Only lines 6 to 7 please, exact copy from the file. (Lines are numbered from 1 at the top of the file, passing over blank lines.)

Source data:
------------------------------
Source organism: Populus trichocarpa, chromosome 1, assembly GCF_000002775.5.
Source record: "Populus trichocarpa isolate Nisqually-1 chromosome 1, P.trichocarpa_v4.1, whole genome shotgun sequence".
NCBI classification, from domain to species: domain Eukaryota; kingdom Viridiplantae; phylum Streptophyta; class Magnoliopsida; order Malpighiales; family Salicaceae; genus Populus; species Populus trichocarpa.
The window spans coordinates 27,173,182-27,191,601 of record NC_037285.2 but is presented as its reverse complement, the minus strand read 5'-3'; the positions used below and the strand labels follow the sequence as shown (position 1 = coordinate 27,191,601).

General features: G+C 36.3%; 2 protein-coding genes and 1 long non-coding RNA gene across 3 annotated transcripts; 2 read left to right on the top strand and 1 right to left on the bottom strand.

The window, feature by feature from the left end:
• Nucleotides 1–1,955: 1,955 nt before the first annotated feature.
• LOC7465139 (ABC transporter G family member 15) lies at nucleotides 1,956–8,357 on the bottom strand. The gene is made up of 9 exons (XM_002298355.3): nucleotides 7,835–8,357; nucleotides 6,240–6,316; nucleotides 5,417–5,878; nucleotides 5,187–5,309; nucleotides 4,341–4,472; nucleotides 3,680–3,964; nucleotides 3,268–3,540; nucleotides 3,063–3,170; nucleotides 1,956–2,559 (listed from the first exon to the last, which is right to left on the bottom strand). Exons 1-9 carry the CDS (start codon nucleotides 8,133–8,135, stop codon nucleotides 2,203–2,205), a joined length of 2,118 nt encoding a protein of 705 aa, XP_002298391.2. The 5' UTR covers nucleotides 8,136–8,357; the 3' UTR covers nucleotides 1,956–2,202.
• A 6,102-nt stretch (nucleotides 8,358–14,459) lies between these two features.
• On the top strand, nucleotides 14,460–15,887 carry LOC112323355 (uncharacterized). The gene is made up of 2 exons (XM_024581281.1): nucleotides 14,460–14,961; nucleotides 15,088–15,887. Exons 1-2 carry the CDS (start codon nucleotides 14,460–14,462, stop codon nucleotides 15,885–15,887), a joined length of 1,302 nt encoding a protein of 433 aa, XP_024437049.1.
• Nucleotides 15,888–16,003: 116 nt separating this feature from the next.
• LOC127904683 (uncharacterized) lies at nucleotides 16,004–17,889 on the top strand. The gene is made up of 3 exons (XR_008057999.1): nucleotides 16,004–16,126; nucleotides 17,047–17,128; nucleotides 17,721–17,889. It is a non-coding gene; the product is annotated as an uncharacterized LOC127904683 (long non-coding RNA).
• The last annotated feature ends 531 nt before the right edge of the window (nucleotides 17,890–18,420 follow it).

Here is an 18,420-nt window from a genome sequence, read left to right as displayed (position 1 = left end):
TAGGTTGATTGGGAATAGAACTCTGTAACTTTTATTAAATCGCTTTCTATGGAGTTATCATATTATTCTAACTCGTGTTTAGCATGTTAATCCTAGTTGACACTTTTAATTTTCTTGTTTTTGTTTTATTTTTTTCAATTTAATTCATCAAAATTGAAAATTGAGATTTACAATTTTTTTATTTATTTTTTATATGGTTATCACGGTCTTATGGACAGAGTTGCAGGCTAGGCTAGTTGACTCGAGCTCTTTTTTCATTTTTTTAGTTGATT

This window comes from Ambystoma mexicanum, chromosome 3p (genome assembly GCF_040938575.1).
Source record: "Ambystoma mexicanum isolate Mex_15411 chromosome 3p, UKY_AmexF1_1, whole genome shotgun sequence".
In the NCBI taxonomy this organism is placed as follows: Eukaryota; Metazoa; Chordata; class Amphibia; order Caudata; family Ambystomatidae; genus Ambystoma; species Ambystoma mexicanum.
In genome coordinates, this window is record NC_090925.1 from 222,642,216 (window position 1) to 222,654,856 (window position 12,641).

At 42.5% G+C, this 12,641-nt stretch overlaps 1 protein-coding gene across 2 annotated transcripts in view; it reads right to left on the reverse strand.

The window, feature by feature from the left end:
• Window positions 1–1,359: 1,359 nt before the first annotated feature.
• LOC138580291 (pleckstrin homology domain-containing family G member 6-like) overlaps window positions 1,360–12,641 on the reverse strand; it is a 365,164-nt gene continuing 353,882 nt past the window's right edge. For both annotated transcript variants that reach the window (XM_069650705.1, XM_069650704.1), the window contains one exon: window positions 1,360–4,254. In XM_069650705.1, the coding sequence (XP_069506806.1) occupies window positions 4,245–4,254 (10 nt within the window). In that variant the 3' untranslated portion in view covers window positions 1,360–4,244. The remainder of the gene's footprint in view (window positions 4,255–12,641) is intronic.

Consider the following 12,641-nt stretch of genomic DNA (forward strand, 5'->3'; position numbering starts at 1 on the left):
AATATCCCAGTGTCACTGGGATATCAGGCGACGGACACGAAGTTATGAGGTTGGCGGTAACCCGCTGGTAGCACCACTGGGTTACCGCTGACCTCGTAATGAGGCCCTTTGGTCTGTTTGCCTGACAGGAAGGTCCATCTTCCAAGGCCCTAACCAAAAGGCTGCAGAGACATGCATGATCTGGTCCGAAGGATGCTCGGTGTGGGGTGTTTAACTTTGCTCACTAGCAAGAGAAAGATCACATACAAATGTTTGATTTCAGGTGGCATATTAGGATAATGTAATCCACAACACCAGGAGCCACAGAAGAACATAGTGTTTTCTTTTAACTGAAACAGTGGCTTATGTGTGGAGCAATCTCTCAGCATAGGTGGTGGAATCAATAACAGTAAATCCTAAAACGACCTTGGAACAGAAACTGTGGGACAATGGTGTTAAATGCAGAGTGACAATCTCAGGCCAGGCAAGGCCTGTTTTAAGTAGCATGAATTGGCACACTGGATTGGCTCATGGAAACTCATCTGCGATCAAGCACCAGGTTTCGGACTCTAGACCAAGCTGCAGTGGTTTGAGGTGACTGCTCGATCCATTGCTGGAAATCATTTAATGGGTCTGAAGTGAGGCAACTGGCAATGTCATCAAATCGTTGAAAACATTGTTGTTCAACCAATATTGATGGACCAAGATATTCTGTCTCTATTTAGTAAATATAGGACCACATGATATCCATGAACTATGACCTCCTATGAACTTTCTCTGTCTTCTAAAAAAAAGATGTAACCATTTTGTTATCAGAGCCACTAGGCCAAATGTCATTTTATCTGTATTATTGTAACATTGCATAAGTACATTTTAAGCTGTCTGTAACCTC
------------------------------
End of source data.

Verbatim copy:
The window, feature by feature from the left end:
• Nucleotides 1–1,955: 1,955 nt before the first annotated feature.